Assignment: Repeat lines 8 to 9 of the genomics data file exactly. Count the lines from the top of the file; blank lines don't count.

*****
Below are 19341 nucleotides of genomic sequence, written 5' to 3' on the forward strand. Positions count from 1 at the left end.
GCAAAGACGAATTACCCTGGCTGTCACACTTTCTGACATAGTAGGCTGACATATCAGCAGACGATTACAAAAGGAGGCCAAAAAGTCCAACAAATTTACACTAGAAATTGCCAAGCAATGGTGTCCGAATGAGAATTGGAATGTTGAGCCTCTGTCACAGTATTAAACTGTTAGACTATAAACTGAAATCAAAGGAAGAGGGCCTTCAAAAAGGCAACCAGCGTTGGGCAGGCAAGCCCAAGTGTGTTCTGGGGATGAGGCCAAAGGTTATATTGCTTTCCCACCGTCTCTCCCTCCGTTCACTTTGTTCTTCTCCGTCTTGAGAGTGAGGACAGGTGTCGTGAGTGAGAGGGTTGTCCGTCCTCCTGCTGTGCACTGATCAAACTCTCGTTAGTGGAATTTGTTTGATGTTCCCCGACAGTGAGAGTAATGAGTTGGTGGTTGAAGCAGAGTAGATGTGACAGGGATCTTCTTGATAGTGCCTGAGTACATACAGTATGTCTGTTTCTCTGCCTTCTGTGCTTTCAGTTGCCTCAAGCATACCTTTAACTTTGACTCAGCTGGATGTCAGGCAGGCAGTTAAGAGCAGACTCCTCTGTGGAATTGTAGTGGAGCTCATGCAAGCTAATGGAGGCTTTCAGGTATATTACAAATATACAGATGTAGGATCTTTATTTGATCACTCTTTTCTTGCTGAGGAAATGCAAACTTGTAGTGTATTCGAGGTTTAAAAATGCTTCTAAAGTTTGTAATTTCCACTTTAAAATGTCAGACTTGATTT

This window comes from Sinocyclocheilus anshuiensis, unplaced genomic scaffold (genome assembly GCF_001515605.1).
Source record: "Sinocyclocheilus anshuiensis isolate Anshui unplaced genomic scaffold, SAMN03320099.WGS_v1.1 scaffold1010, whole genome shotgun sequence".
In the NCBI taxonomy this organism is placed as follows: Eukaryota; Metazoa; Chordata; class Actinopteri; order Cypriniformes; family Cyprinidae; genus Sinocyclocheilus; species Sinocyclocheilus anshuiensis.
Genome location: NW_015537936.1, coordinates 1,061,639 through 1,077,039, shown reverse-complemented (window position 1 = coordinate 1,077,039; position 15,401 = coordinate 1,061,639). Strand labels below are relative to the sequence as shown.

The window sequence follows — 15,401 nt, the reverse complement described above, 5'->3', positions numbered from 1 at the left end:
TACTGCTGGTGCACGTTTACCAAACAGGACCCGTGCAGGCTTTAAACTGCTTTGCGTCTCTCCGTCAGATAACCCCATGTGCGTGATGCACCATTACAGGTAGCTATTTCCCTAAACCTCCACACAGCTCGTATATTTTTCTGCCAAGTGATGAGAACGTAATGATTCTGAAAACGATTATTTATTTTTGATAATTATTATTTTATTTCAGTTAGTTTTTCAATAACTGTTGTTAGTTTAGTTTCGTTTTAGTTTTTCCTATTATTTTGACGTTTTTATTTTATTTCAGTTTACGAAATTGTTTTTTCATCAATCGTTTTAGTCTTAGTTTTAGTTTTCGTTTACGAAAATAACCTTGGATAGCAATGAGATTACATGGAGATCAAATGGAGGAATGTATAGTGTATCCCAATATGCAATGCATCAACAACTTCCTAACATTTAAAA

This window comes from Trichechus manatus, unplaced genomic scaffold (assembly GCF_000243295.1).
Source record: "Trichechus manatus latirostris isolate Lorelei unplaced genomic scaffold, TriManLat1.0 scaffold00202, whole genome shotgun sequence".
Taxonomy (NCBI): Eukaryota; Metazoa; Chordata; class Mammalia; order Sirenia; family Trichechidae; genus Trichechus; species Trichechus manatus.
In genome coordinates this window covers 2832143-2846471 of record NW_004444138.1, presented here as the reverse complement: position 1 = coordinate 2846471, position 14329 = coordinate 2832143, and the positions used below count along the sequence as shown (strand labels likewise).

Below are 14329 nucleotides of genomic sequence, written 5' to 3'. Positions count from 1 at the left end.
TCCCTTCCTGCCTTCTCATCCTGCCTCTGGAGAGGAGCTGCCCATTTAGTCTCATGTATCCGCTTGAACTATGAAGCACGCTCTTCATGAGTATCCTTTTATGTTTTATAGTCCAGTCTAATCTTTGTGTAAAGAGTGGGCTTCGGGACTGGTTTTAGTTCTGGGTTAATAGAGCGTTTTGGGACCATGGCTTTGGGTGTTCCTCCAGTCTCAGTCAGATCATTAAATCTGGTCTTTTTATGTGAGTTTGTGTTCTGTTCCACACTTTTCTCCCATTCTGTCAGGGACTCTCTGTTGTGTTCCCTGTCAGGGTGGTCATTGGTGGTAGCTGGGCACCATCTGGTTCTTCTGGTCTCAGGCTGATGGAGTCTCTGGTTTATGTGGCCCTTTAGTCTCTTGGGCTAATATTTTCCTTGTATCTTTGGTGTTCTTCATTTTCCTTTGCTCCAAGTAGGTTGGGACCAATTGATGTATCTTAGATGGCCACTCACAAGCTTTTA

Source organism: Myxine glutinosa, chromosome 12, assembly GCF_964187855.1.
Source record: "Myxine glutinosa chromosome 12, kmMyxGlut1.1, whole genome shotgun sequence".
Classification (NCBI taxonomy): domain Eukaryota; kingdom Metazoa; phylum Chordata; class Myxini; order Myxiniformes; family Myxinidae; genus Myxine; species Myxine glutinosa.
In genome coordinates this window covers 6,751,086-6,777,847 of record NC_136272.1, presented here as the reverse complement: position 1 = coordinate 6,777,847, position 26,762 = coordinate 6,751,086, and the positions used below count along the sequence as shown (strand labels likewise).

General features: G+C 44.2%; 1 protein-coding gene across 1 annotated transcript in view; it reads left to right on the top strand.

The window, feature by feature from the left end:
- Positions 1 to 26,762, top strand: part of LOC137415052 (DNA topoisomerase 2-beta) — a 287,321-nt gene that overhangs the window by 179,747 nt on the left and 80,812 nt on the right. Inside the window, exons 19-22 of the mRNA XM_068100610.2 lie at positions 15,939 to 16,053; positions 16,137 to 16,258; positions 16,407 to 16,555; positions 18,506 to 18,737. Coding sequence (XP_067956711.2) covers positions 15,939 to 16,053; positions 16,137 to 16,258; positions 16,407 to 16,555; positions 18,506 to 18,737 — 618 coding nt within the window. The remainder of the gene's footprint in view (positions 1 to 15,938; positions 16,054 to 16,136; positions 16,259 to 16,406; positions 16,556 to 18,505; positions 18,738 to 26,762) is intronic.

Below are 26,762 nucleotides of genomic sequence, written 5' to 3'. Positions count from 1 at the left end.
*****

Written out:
TACTGCTGGTGCACGTTTACCAAACAGGACCCGTGCAGGCTTTAAACTGCTTTGCGTCTCTCCGTCAGATAACCCCATGTGCGTGATGCACCATTACAGGTAGCTATTTCCCTAAACCTCCACACAGCTCGTATATTTTTCTGCCAAGTGATGAGAACGTAATGATTCTGAAAACGATTATTTATTTTTGATAATTATTATTTTATTTCAGTTAGTTTTTCAATAACTGTTGTTAGTTTAGTTTCGTTTTAGTTTTTCCTATTATTTTGACGTTTTTATTTTATTTCAGTTTACGAAATTGTTTTTTCATCAATCGTTTTAGTCTTAGTTTTAGTTTTCGTTTACGAAAATAACCTTGGATAGCAATGAGATTACATGGAGATCAAATGGAGGAATGTATAGTGTATCCCAATATGCAATGCATCAACAACTTCCTAACATTTAAAA

This window comes from Trichechus manatus, unplaced genomic scaffold (assembly GCF_000243295.1).